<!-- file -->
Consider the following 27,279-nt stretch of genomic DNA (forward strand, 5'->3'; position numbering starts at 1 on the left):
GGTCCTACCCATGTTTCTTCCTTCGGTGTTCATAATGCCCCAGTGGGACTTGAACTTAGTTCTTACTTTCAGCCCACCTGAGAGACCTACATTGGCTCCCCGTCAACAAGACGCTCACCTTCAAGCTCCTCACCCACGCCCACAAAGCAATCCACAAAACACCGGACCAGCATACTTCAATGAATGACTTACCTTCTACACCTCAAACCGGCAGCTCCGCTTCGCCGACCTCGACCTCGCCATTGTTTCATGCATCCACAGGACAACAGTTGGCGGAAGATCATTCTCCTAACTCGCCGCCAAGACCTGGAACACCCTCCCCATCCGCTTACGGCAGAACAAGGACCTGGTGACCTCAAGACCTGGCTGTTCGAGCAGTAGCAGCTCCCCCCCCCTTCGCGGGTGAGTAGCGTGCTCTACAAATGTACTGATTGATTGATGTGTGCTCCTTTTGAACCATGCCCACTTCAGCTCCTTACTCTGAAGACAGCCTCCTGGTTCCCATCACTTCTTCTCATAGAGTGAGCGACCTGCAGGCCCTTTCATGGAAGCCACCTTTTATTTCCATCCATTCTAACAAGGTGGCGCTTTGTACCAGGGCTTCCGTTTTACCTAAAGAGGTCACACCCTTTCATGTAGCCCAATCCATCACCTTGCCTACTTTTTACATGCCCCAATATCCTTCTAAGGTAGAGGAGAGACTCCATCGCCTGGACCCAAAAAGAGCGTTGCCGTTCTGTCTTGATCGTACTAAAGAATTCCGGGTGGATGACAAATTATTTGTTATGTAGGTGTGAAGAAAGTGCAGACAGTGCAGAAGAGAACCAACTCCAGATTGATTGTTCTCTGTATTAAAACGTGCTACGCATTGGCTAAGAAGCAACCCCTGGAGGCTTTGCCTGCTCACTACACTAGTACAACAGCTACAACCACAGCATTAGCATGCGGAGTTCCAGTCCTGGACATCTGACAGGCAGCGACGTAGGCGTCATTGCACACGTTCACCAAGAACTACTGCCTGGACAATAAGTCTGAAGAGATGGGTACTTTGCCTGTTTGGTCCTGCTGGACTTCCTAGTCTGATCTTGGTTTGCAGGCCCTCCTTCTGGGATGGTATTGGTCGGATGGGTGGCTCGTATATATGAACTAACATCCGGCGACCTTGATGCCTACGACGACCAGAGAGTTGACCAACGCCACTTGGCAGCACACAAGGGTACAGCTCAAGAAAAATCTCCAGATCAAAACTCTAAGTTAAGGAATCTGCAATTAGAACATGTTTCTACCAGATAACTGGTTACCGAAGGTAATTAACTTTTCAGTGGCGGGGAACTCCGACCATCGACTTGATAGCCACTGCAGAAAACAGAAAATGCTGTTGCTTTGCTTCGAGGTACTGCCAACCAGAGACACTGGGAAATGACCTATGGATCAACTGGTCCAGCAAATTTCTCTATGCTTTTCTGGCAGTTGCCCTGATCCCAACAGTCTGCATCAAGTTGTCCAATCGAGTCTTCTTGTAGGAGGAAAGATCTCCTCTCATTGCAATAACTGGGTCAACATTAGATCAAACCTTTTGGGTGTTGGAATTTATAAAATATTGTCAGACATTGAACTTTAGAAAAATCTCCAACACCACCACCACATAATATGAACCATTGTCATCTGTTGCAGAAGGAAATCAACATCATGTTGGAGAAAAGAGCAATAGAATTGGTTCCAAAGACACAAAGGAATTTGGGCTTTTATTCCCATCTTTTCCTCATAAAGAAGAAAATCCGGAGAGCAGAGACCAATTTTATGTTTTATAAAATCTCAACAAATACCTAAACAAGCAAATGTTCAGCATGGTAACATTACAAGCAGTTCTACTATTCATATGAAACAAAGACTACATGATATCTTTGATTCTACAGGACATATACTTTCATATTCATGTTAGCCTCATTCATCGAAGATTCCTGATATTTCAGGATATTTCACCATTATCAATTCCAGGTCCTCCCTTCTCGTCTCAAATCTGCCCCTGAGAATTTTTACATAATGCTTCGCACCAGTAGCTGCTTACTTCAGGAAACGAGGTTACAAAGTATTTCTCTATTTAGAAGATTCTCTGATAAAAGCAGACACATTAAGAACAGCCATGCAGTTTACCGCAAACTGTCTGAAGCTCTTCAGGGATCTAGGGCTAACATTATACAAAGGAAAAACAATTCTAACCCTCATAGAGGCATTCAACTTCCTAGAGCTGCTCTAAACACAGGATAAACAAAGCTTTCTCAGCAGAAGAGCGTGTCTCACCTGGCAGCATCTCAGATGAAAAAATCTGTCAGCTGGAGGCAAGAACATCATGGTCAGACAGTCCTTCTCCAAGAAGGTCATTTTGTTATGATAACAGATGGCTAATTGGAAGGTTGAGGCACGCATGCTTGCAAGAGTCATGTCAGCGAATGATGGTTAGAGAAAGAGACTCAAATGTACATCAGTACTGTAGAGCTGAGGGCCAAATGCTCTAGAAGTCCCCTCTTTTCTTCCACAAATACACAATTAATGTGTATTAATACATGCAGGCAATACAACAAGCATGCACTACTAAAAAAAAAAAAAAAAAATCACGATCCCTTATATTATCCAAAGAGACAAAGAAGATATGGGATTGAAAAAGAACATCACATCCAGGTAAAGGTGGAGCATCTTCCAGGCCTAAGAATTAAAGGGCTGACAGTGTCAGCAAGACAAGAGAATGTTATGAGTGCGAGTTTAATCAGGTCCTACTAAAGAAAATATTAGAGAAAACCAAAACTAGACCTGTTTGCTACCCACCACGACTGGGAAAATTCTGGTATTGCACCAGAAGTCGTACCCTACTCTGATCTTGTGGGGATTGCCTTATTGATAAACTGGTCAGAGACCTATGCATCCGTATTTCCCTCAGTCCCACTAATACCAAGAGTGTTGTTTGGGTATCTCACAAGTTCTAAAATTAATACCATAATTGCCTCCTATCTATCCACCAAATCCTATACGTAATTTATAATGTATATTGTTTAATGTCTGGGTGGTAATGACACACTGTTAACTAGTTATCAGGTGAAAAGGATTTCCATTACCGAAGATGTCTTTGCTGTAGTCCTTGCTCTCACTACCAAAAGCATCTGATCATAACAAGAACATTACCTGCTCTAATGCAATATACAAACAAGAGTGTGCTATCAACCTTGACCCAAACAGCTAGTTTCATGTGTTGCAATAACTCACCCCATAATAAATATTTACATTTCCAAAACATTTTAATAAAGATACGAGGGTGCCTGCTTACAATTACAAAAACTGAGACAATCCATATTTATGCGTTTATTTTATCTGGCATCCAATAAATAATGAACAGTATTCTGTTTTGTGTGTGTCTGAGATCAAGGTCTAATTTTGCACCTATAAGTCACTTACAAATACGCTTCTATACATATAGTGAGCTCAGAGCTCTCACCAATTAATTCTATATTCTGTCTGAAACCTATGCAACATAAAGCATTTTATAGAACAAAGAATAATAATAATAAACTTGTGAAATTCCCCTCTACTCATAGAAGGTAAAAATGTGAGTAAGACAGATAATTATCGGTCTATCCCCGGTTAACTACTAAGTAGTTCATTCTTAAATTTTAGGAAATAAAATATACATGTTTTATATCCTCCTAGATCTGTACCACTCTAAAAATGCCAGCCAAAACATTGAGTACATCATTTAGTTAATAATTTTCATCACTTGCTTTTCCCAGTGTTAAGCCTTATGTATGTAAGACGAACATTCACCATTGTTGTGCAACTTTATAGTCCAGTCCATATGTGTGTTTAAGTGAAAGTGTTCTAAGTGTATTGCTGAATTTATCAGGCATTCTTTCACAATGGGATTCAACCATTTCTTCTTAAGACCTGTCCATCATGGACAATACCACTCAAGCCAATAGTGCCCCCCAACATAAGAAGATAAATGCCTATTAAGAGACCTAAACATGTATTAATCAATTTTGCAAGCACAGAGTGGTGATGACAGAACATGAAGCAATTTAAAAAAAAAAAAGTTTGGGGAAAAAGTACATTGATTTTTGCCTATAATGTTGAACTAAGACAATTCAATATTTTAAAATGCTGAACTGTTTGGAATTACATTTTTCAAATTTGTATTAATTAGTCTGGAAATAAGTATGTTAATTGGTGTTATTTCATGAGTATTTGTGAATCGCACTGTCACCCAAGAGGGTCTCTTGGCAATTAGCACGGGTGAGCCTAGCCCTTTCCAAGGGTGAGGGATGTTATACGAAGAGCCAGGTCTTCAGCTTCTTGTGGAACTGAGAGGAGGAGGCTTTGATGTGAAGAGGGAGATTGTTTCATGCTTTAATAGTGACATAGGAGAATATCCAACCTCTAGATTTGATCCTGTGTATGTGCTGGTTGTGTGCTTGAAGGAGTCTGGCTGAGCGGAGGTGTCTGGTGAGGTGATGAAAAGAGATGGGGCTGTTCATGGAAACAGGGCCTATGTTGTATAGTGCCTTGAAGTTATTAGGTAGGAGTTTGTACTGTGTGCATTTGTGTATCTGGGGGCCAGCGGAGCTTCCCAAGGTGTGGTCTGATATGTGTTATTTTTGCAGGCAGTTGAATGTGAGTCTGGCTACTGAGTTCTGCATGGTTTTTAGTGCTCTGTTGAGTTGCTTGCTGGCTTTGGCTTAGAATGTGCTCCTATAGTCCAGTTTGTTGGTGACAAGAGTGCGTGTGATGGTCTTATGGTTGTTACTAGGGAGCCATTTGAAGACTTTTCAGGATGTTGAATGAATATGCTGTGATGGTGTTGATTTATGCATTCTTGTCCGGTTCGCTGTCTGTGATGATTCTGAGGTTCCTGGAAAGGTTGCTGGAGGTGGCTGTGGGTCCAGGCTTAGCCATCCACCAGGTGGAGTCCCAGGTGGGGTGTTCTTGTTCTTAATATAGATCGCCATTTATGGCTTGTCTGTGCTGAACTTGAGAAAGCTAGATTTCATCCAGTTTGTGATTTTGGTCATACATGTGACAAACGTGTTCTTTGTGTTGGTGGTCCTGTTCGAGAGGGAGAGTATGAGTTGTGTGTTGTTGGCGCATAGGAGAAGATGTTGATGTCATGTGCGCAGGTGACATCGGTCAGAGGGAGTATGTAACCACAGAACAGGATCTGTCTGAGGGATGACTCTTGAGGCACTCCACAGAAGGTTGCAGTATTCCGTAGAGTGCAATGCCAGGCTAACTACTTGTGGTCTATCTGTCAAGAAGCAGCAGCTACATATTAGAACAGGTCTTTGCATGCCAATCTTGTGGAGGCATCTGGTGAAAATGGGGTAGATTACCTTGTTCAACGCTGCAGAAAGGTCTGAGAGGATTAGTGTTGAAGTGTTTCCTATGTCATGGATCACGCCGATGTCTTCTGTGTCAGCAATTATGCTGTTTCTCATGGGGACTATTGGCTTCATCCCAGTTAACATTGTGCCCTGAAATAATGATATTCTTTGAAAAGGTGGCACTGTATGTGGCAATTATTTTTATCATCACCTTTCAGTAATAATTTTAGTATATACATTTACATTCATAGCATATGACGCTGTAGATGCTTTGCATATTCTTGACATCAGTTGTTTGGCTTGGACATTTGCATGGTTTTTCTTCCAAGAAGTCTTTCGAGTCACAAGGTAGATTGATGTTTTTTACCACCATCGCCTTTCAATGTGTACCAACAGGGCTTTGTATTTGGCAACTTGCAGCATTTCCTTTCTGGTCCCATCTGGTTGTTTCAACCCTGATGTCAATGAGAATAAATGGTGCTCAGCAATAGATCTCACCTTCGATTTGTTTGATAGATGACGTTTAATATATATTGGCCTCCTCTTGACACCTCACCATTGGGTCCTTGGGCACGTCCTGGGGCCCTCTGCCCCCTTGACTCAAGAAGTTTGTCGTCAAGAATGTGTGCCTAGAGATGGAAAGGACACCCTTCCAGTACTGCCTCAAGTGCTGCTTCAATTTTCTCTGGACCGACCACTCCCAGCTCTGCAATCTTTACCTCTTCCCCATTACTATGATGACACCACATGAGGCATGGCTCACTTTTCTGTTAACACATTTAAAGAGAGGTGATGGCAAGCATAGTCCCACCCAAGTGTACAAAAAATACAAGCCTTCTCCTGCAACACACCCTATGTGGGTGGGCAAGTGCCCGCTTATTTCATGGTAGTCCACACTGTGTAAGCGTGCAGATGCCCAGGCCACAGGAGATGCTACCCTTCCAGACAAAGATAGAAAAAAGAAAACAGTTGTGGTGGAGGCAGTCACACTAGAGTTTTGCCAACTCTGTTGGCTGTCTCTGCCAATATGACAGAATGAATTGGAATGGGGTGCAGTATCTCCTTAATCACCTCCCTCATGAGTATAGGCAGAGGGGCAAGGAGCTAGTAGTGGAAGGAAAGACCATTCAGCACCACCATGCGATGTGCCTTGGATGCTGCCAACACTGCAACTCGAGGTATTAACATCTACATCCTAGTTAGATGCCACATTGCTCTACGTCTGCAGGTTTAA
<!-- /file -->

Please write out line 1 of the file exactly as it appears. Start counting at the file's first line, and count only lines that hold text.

Consider the following 27,279-nt stretch of genomic DNA (forward strand, 5'->3'; position numbering starts at 1 on the left):